DRM in the Digital Age


Published on

Descibes the limitations of the current copyright systms, why todays DRM technologys and approaches don't work, that the law is an ass in regards to copyrigh, a potential solution called SeDiCi being created at DERI @ NUI Galway. Presented at a conference on Intellectual Property in Ireland, Feb 18, 2009

1 Like
  • Be the first to comment

No Downloads
Total views
On SlideShare
From Embeds
Number of Embeds
Embeds 0
No embeds

No notes for slide

DRM in the Digital Age

  1. 1. DRM in the Digital Age DRM and Copyright The Creator/Consumer Conundrum Fair Rights Management as as Enabler Liam Ó Móráin
  2. 2. Innovations over the ages have greatly changed the relationship between creators and consumers of content from an experience of “a few” to one of “many”. DRM and Copyright Limited ability to produce, reproduce, and distribute widely in bygone days Innovations from the printing press, foundries, computers, and the internet has dramatically enabled and facilitated the (faster and economical) production, reproduction, distribution, and redistribution of objects Over time laws and norms were developed to protect the creators and owners of products and inventions Copying was excluded from copyright until 1909 when a US law included it. 100 years on, copyright is the “default”, creating a complex world for managing the creation and consumption of content especially in the digital world Digital Rights Management (DRM) is a broad church of technologies trying to help manage this complex world spanning art and commerce DRM is controversial; fundamental on one side; anti-competitive the other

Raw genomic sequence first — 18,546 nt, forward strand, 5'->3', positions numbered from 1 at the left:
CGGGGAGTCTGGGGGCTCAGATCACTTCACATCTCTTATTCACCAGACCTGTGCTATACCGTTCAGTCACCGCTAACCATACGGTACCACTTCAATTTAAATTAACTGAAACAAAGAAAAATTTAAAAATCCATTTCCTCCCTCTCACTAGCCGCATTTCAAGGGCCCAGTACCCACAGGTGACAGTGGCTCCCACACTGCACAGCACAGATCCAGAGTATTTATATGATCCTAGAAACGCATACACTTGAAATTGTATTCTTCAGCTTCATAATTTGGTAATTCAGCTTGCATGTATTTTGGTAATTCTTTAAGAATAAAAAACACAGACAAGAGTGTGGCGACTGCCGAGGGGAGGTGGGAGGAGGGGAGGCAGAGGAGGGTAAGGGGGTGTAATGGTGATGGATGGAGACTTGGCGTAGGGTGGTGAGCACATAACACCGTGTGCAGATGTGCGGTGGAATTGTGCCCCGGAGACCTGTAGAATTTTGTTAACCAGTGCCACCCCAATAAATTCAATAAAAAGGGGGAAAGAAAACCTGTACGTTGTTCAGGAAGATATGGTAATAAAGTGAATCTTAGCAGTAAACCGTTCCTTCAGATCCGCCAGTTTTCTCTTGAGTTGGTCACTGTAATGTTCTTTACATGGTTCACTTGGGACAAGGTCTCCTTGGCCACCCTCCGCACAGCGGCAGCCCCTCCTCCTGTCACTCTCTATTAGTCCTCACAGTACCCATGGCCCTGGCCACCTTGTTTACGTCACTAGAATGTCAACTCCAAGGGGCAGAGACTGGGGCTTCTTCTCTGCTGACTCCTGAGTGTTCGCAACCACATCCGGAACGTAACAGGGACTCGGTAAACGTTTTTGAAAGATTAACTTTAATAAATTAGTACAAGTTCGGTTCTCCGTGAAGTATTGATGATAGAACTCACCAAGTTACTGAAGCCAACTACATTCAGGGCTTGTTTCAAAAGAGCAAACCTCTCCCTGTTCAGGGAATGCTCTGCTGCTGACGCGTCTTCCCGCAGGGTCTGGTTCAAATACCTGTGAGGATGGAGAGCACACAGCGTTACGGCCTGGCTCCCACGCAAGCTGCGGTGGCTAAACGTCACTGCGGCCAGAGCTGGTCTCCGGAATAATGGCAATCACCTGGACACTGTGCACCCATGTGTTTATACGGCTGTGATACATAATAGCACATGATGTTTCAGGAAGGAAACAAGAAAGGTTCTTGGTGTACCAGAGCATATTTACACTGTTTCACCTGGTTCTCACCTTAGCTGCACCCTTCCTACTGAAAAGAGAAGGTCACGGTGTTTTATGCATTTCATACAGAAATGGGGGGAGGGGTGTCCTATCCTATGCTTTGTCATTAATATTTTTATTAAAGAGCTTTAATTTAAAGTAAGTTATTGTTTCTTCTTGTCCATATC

3. 3. DRM and Copyright <ul><li>Punitive and criminal </li></ul><ul><li>Ownership is ambiguous with no clear title </li></ul><ul><li>Complex, Kafkaesque, and Process based </li></ul><ul><li>Abstract </li></ul><ul><li>Deals in absolutes rather than negotiation and flexibility </li></ul>Current copyright system is a regulatory omnipotence. It is also… Copyright system needs to rediscover the limits of regulation <ul><li>Views rights as a monopoly </li></ul><ul><li>Litigious </li></ul><ul><li>Expensive </li></ul><ul><li>Has a “command & control” view of the world and of enforcement </li></ul><ul><li>Powerful technological solutions being circumvented and make obsolete all the time </li></ul>
  4. 4. DRM and Copyright Advanced computing power has made content creation and manipulation easy A plethora of new devices make it increasingly easy to view and experience digital content any where any time Easy to access, modify, reproduce, or repurpose digital content Cost of storing and accessing content getting cheaper all the time A multitude of market niches can now be served through the Long Tail Once content has a digital manifest, it can be replicated and (re)distributed ad infinitum New business models, new technologies, new approaches needed to address a new world. New opportunities await! Technology has completely and irrevocable changed the methods and dynamics of creating and distributing digital copyright material New approaches and new technologies needed that is fair to creators, owners, and consumers of content